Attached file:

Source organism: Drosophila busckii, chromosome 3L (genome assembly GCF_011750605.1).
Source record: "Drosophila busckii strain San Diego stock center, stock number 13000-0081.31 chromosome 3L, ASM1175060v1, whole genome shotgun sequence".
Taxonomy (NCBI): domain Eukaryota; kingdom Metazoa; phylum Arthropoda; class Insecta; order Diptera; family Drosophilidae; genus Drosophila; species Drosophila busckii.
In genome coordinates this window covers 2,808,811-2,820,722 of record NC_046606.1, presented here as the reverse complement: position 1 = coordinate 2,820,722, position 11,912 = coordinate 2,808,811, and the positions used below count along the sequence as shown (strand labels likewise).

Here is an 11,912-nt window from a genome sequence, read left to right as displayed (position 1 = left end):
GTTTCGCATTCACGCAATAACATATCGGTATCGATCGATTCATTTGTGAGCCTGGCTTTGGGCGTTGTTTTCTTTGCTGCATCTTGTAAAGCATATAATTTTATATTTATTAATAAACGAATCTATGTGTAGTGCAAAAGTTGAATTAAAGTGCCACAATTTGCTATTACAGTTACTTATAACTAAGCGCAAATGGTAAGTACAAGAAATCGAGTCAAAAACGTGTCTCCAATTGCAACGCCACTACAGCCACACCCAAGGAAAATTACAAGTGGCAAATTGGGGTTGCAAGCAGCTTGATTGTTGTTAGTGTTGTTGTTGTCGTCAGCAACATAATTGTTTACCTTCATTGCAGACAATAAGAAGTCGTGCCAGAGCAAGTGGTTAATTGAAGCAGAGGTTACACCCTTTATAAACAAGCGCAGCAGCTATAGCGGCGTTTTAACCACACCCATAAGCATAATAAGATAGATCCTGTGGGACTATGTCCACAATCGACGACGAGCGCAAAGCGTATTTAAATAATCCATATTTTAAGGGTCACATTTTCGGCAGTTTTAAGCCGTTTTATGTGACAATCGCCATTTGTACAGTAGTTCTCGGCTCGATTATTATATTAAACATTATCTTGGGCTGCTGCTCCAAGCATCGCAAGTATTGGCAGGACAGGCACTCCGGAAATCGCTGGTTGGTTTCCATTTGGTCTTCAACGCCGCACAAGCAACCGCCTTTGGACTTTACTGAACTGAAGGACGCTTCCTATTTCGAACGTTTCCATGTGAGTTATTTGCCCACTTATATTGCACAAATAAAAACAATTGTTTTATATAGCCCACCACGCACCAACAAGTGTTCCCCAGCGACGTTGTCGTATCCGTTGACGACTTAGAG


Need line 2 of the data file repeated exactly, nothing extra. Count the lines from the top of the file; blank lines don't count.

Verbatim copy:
Source record: "Drosophila busckii strain San Diego stock center, stock number 13000-0081.31 chromosome 3L, ASM1175060v1, whole genome shotgun sequence".